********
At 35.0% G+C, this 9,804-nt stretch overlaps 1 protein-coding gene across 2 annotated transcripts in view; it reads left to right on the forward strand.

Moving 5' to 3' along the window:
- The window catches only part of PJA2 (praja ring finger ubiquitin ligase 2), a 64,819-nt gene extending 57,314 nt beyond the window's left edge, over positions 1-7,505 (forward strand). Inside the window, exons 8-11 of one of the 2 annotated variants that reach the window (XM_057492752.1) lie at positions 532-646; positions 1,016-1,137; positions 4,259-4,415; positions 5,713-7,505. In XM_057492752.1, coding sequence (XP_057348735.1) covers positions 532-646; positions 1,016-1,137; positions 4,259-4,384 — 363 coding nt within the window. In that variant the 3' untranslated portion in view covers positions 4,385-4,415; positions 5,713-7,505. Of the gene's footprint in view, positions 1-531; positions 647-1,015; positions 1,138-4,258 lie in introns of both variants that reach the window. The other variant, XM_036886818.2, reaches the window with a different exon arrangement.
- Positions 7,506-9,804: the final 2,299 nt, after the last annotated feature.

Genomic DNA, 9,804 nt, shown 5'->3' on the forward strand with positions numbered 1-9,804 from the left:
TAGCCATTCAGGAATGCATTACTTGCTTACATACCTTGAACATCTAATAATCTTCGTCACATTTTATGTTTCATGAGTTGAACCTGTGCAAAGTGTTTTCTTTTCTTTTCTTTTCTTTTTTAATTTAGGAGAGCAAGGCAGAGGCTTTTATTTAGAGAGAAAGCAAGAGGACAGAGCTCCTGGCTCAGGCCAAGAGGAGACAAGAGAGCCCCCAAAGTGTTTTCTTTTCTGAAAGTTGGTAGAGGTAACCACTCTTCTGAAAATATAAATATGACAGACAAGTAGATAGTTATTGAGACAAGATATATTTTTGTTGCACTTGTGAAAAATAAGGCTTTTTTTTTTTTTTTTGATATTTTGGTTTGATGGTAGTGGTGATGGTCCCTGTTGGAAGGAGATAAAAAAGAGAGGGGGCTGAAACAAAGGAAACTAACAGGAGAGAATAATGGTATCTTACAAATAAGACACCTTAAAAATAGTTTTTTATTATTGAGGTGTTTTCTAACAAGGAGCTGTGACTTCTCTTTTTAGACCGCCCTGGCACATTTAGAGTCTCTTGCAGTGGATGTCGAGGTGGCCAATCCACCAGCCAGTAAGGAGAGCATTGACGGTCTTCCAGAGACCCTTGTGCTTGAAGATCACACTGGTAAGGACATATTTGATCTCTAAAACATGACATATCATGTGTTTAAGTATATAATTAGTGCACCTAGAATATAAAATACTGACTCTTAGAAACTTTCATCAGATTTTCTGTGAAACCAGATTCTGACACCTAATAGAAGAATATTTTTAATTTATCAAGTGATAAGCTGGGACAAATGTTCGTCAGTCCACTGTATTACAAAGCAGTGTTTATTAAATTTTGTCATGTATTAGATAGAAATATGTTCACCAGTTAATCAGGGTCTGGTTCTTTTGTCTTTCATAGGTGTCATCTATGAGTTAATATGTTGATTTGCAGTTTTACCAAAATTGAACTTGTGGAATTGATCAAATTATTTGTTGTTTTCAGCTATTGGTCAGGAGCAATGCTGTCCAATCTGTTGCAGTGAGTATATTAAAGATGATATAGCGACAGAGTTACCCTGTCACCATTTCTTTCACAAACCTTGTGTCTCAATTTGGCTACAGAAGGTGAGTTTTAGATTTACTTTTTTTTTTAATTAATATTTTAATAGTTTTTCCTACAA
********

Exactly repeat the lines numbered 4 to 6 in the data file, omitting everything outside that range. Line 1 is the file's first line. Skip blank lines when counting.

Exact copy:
- Positions 7,506-9,804: the final 2,299 nt, after the last annotated feature.

Genomic DNA, 9,804 nt, shown 5'->3' on the forward strand with positions numbered 1-9,804 from the left:
TAGCCATTCAGGAATGCATTACTTGCTTACATACCTTGAACATCTAATAATCTTCGTCACATTTTATGTTTCATGAGTTGAACCTGTGCAAAGTGTTTTCTTTTCTTTTCTTTTCTTTTTTAATTTAGGAGAGCAAGGCAGAGGCTTTTATTTAGAGAGAAAGCAAGAGGACAGAGCTCCTGGCTCAGGCCAAGAGGAGACAAGAGAGCCCCCAAAGTGTTTTCTTTTCTGAAAGTTGGTAGAGGTAACCACTCTTCTGAAAATATAAATATGACAGACAAGTAGATAGTTATTGAGACAAGATATATTTTTGTTGCACTTGTGAAAAATAAGGCTTTTTTTTTTTTTTTTGATATTTTGGTTTGATGGTAGTGGTGATGGTCCCTGTTGGAAGGAGATAAAAAAGAGAGGGGGCTGAAACAAAGGAAACTAACAGGAGAGAATAATGGTATCTTACAAATAAGACACCTTAAAAATAGTTTTTTATTATTGAGGTGTTTTCTAACAAGGAGCTGTGACTTCTCTTTTTAGACCGCCCTGGCACATTTAGAGTCTCTTGCAGTGGATGTCGAGGTGGCCAATCCACCAGCCAGTAAGGAGAGCATTGACGGTCTTCCAGAGACCCTTGTGCTTGAAGATCACACTGGTAAGGACATATTTGATCTCTAAAACATGACATATCATGTGTTTAAGTATATAATTAGTGCACCTAGAATATAAAATACTGACTCTTAGAAACTTTCATCAGATTTTCTGTGAAACCAGATTCTGACACCTAATAGAAGAATATTTTTAATTTATCAAGTGATAAGCTGGGACAAATGTTCGTCAGTCCACTGTATTACAAAGCAGTGTTTATTAAATTTTGTCATGTATTAGATAGAAATATGTTCACCAGTTAATCAGGGTCTGGTTCTTTTGTCTTTCATAGGTGTCATCTATGAGTTAATATGTTGATTTGCAGTTTTACCAAAATTGAACTTGTGGAATTGATCAAATTATTTGTTGTTTTCAGCTATTGGTCAGGAGCAATGCTGTCCAATCTGTTGCAGTGAGTATATTAAAGATGATATAGCGACAGAGTTACCCTGTCACCATTTCTTTCACAAACCTTGTGTCTCAATTTGGCTACAGAAGGTGAGTTTTAGATTTACTTTTTTTTTTAATTAATATTTTAATAGTTTTTCCTACAA